From: Kent Karlsson (firstname.lastname@example.org)
Date: Tue Jan 10 2006 - 16:25:55 CST
[Not citing all of the message, but my comment below applies generally;
I've said it many times before. Unfortunately it seems to need saying
> > Likewise for V and U. Or would you encode the V in that stamp sample
> > U? I do hope not.
> If I wanted the text to be searchable, spell-checkable and
> sortable as standard German text, you bet I would.
I think it is the AUTHOR of the text that should decide on all spelling
That includes diaeresis vs. e above, U vs. V and many many other cases
numerous spelling reforms for numerous languages). The font designer
have NO say in matters of spelling, i.e. the font should not give the
of a spelling different from that actually used in the text. E.g. IMO it
is not acceptable
to actually have the character sequence for "vila" (modern spelling) be
as "whila" (old spelling), or display "de har" (modern spelling) as "de
spelling, for an old pronunciation), or display "Ni" (modern spelling)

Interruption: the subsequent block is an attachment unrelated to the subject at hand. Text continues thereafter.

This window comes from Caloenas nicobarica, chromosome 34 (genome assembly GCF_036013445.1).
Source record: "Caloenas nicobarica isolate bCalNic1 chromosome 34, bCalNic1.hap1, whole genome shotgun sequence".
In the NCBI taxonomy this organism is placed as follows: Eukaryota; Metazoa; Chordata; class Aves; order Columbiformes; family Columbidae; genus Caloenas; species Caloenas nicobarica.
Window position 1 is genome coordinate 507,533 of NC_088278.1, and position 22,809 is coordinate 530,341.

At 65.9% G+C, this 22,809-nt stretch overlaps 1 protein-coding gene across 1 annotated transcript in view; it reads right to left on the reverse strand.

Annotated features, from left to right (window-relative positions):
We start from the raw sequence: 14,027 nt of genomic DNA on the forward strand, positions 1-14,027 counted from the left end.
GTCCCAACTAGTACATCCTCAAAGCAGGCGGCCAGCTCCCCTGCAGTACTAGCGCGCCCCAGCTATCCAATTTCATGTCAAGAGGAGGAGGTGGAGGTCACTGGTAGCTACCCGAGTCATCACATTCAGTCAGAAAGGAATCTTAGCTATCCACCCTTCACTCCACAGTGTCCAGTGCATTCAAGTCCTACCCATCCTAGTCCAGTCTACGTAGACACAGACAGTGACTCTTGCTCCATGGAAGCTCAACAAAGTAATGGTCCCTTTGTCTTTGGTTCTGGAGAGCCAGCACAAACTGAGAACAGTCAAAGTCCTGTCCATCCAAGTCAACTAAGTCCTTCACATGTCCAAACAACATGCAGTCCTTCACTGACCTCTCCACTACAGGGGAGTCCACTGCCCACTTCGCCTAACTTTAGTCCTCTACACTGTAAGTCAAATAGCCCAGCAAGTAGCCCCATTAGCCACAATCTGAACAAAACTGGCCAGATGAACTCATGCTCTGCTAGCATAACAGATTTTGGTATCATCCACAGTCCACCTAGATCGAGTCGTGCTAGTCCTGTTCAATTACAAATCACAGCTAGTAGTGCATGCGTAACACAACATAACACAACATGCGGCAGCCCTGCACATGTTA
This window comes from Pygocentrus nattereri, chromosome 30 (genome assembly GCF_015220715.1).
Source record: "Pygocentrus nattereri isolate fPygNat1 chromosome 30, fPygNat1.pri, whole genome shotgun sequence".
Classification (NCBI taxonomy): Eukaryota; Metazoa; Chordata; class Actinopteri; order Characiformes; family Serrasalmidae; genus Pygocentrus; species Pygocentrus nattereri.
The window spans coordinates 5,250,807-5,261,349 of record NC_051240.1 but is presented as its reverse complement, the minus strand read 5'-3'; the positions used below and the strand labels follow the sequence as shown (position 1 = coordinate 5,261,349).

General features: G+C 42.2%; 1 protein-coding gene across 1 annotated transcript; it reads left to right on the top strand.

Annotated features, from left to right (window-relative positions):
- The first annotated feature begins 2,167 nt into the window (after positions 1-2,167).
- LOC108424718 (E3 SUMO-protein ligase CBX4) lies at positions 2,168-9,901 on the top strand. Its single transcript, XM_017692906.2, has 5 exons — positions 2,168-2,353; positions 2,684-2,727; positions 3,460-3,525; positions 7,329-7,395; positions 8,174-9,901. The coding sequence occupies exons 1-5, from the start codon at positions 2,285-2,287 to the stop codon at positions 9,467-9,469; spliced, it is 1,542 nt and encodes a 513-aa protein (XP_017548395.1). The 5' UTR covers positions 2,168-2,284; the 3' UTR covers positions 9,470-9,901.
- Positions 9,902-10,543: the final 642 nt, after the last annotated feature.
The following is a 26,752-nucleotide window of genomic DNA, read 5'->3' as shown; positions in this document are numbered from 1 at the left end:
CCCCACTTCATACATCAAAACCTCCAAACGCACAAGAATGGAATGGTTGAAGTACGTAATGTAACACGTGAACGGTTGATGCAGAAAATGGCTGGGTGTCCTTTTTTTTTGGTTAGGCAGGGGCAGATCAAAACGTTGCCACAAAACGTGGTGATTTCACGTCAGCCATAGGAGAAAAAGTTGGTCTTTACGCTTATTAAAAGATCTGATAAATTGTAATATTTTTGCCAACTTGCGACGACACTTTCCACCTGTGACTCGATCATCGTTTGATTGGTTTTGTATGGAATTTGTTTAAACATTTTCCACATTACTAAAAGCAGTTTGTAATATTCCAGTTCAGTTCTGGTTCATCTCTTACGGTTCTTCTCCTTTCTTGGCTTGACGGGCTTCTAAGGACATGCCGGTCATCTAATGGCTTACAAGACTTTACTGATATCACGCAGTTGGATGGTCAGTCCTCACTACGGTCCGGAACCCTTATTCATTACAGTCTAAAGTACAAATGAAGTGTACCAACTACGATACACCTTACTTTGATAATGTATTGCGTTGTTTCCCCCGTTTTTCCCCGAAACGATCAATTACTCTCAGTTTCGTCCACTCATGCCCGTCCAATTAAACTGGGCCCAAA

as "I" (old
spelling, again for an old pronunciation), etc., etc.
So, yes, if you want to apply a programmatic spell checker, it has to be
orthography used; not trying to apply a spell checker for modern
what looks like old spelling (but just looks that way via a
applied to modern spelling).
That it is the case that some (acceptable) font variants have separate
not a licence to do apparent spelling substitutions via the font, even
for simple cases.
"Artsy" text display can do whatever, and use whatever encoding ("hacked
or even be available solely as images (i.e. not as character strings
from which the
images are made via a font; though there may be an "alt" text, like for
I would not count the example cited a necessarily "artsy", though given
image only. The (apparent; I guess the stamp may be hand drawn) font for
text is not very "artsy", I think.
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